Killing Rajiv Gandhi: Sacrificial Metamorphosis?

Michael Roberts


Preamble: Journals use Abstracts in order to provide readers with a distillation of the argument in an article. Where theoretical concepts are deployed, this presupposes that readers have some familiarity with the literature. Faced with the summary below, some readers of transcurrents may rush to the conclusion that this essay is featured by abstruse and esoteric nonsense.

After all, what does “transvaluation” connote? I derived the concept from SJ Tambiah’s Levelling Crowds. I understand it to refer to the re-working and transformation of pre-existing ideas and/or practices in meaningful ways that carry weight; and thereby sustain both continuity and change within the specified cultural/political arena. This is my interpretation of the term and it may well be challenged or refined by other scholars versed in the anthropological literature.

Having identified a problem area via one illustration, let me stress that this article is not replete with such academic terminology. It is mostly filled with empirical detail about the LTTE’s killing operation. This attention to detail encompasses cultural specifics.

Many of these particulars will be meaningful to those familiar with the Hindu faith and its devotional activity. Those nominally “Hindu” and all those from other faiths who are adamantly secular and/or materialist in orientation may be puzzled by the weight I attach to these specifics. Hopefully, this emphasis will pose a challenge to their mode of thinking.

Finally, let me stress that my essay expressly notes that it is presenting “a speculative argument that cannot be empirically substantiated” (p. 29 of full article). This may come as a shock to those readers, such as the blogger “Belle” commenting on one of my articles in recently, who seem to think that the social sciences should not indulge in surmise. Such a perception seems to believe that the world of scholarship should only deal with “facts” and definitive conclusions of the sort demonstrated in laboratories. This is a rigid schoolmaster’s view of the humanities or what, in academic jargon, will be read as a “positivist” form of thinking.

Dhanu & Sivarasan wait with Kokilavani on right





Kokilavani reads poem, while Dhanu –head in foreground–awaits her moment


Set within the context of the Sri Lankan Tamils’ liberation war dominated by the LTTE, this article clarifies the motivations behind Pirapāharan’s decision to eliminate Rajiv Gandhi in 1991 in order to pre-empt his election as Prime Minister. The details on the LTTE’s intricate killing operation under operational commander Sivarāsan sets the scene for a focus on facets of the attire adopted by suicide bomber Dhanu. Saffron-green outfit, kanagambaram in hair and sandalwood-pellet garland may have been directed by pragmatic reasoning. But circumstantial contentions also point towards cosmic reasoning. Taken together with the kill team’s preceding supplications to the god Ganapathi at a temple in Chennai, these indications suggest that Dhanu’s explosive transformation into ash was geared towards a transvaluation of self in the cycle of rebirth. Information on Hindu practices taken from the researches of Mines, Fuller and Tanaka amplify the significance of the details deployed during this operation as supplements to plastic explosives, ball-bearings and suicide vest.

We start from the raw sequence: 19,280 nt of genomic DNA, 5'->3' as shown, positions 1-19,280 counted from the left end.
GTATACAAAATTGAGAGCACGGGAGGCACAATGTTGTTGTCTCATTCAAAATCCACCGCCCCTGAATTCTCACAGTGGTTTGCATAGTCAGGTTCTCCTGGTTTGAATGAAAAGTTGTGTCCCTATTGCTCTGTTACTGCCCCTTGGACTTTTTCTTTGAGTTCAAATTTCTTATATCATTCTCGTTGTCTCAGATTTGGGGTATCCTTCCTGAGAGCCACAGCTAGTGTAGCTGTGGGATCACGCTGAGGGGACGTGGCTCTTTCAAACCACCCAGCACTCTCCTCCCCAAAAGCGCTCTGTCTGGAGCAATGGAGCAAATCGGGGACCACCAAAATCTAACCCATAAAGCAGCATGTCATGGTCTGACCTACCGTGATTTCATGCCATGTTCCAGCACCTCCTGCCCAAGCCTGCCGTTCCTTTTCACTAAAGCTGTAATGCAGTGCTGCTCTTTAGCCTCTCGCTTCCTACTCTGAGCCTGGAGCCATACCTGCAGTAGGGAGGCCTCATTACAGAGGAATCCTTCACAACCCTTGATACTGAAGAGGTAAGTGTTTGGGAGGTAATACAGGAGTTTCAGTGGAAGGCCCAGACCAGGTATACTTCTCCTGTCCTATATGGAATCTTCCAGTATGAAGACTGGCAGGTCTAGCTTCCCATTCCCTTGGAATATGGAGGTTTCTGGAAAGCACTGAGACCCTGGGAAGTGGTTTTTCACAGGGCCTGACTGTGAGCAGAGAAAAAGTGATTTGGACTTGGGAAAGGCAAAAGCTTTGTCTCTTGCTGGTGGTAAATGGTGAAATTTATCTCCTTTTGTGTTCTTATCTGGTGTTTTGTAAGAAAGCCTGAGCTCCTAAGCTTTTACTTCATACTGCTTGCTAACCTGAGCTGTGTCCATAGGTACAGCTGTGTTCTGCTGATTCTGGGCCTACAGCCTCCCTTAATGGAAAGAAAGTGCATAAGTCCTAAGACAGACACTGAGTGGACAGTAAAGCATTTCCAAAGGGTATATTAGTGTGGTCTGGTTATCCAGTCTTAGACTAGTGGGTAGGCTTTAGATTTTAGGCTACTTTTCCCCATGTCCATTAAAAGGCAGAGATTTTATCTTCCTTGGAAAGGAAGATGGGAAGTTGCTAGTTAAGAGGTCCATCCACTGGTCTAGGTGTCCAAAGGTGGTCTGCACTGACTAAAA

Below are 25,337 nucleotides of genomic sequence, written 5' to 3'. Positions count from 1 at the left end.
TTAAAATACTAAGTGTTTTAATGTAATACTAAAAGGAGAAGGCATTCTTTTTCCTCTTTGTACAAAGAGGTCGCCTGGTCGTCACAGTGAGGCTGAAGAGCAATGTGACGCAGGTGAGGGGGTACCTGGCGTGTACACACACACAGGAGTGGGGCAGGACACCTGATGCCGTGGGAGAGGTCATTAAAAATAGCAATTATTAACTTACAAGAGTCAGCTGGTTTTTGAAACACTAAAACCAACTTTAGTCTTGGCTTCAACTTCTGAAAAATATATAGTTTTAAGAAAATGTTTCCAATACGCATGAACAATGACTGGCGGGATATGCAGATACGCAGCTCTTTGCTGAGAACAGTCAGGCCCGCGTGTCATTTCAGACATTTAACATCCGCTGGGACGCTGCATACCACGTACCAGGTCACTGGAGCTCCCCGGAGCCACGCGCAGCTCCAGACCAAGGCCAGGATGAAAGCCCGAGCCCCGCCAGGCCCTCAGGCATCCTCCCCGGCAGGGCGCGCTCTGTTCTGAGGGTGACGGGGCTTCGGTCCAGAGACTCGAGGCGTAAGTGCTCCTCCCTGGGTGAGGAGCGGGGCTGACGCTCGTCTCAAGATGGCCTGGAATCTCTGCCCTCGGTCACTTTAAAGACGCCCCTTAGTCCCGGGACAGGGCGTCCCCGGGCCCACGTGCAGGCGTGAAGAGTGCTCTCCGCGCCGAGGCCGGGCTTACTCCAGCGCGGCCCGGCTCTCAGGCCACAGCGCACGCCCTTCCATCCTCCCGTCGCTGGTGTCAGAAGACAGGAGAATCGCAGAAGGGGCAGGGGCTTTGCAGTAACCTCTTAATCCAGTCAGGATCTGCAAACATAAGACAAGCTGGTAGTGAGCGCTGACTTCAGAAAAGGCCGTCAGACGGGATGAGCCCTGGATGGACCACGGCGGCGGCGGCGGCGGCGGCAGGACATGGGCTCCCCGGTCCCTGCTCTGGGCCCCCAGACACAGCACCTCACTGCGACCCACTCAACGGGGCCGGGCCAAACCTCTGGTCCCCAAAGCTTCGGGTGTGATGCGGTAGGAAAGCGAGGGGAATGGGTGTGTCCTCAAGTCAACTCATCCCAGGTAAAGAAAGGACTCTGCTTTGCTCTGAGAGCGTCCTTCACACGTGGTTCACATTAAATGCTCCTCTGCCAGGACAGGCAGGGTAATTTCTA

transvaluation; enchantment; assassins; Hindu substances; Tantric encirclement



This article will appear in Vol. 1, Number 1 of South Asian History and Culture. GO To

South Asian History and Culture, Volume 1 Issue 1 2010


A torn performative dispensation: the affective politics of British Second World War propaganda in India and the problem of legitimation in an age of mass publics
William Mazzarella
Pages 1 – 24
Killing Rajiv Gandhi: Dhanu’s sacrificial metamorphosis in death

Michael Roberts Pages 25 – 41
Chastity and desire: representing women in Jainism
Manisha Sethi
Pages 42 – 59

Aestheticizing labour: an affective discourse of cooking in colonial Bengal
Utsa Ray
Pages 60 – 70

Experiencing terror online
Maya Ranganathan
Pages 71 – 85

The Indian Supreme Court and the quest for a ‘rational’ Hinduism
Ronojoy Sen
Pages 86 – 104

Representing story: shaping memory in Western India
Jayasinhji Jhala
Pages 105 – 124

Intimations of modernity in South India
David Washbrook
Pages 125 – 148

Review Essays

Identity and violence: the illusion of destiny, by Amartya Sen
New York, Norton and Company, 2006, 224 pp., ISBN-10: 0393060071
Dipesh Chakrabarty
Pages 149 – 154

Nationalizing the body, the medical market, print and daktari medicine, by Projit Bihari Mukharji
London, Anthem Press, 2009, 351 pp. (hardback), ISBN 1-84331-315-4
Burton Cleetus
Pages 155 – 159

Buddhist stūpas in South Asia: recent archaeological, art-historical, and historical perspectives, edited by Jason Hawkes and Akira Shimada
New Delhi, Oxford University Press, 2009, 346 pp., Rs. 895, ISBN 0-19-569886-X
Ahmed Sohaib
Pages 160 – 164

Book Reviews
Sharmistha Gooptu;  Adnan Farooqui;  Ajay Gudavarthy;  Anuradha Kumar;  Ashley Tellis;  Badri Narayan;  M. N. Rajesh;  Mohammad Sajjad;  Rakhee Kalita; Tabir Kalam
Pages 165 – 189

Carol Breckenridge (1942–2009): a tribute
Dipesh Chakrabarty
Pages 190 – 192

SOUTH ASIAN HISTORY AND CULTURE has just been launched and I consider it a privilege to be part of the inaugural issue. This journal is guided by a body of south Asian specialists, namely David Washbrook, Boria Majumdar, Sharmistha Gooptu and Nalin Mehta. It is published under the banner of TAYLOR & FRANCIS. Its prospectus runs thus: